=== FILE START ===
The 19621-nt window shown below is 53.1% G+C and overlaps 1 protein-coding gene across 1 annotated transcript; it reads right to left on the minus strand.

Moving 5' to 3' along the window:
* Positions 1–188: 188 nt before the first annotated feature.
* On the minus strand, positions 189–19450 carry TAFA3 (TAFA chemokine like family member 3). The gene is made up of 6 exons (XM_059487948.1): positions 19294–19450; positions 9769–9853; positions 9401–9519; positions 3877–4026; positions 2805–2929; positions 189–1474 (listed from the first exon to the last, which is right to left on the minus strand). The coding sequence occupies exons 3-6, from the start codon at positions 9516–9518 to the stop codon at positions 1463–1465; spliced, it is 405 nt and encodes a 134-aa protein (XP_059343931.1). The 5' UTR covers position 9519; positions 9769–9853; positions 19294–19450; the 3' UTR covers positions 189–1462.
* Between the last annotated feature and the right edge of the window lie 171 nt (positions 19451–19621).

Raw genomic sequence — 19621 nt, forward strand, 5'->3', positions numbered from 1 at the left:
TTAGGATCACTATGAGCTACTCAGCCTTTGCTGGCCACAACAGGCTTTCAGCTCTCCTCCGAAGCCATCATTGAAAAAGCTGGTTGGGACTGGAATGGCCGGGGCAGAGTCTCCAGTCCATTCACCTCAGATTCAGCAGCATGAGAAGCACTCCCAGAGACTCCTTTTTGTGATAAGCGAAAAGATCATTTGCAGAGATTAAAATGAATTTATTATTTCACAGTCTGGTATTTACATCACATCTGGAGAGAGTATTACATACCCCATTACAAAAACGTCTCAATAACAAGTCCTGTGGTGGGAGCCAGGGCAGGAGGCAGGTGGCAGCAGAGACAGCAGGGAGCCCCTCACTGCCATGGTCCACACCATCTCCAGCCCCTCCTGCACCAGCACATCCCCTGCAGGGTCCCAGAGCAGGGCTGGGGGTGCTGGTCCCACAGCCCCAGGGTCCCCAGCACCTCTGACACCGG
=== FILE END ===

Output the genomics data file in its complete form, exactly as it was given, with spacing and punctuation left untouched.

The 19621-nt window shown below is 53.1% G+C and overlaps 1 protein-coding gene across 1 annotated transcript; it reads right to left on the minus strand.

Moving 5' to 3' along the window:
* Positions 1–188: 188 nt before the first annotated feature.
* On the minus strand, positions 189–19450 carry TAFA3 (TAFA chemokine like family member 3). The gene is made up of 6 exons (XM_059487948.1): positions 19294–19450; positions 9769–9853; positions 9401–9519; positions 3877–4026; positions 2805–2929; positions 189–1474 (listed from the first exon to the last, which is right to left on the minus strand). The coding sequence occupies exons 3-6, from the start codon at positions 9516–9518 to the stop codon at positions 1463–1465; spliced, it is 405 nt and encodes a 134-aa protein (XP_059343931.1). The 5' UTR covers position 9519; positions 9769–9853; positions 19294–19450; the 3' UTR covers positions 189–1462.
* Between the last annotated feature and the right edge of the window lie 171 nt (positions 19451–19621).

Raw genomic sequence — 19621 nt, forward strand, 5'->3', positions numbered from 1 at the left:
TTAGGATCACTATGAGCTACTCAGCCTTTGCTGGCCACAACAGGCTTTCAGCTCTCCTCCGAAGCCATCATTGAAAAAGCTGGTTGGGACTGGAATGGCCGGGGCAGAGTCTCCAGTCCATTCACCTCAGATTCAGCAGCATGAGAAGCACTCCCAGAGACTCCTTTTTGTGATAAGCGAAAAGATCATTTGCAGAGATTAAAATGAATTTATTATTTCACAGTCTGGTATTTACATCACATCTGGAGAGAGTATTACATACCCCATTACAAAAACGTCTCAATAACAAGTCCTGTGGTGGGAGCCAGGGCAGGAGGCAGGTGGCAGCAGAGACAGCAGGGAGCCCCTCACTGCCATGGTCCACACCATCTCCAGCCCCTCCTGCACCAGCACATCCCCTGCAGGGTCCCAGAGCAGGGCTGGGGGTGCTGGTCCCACAGCCCCAGGGTCCCCAGCACCTCTGACACCGG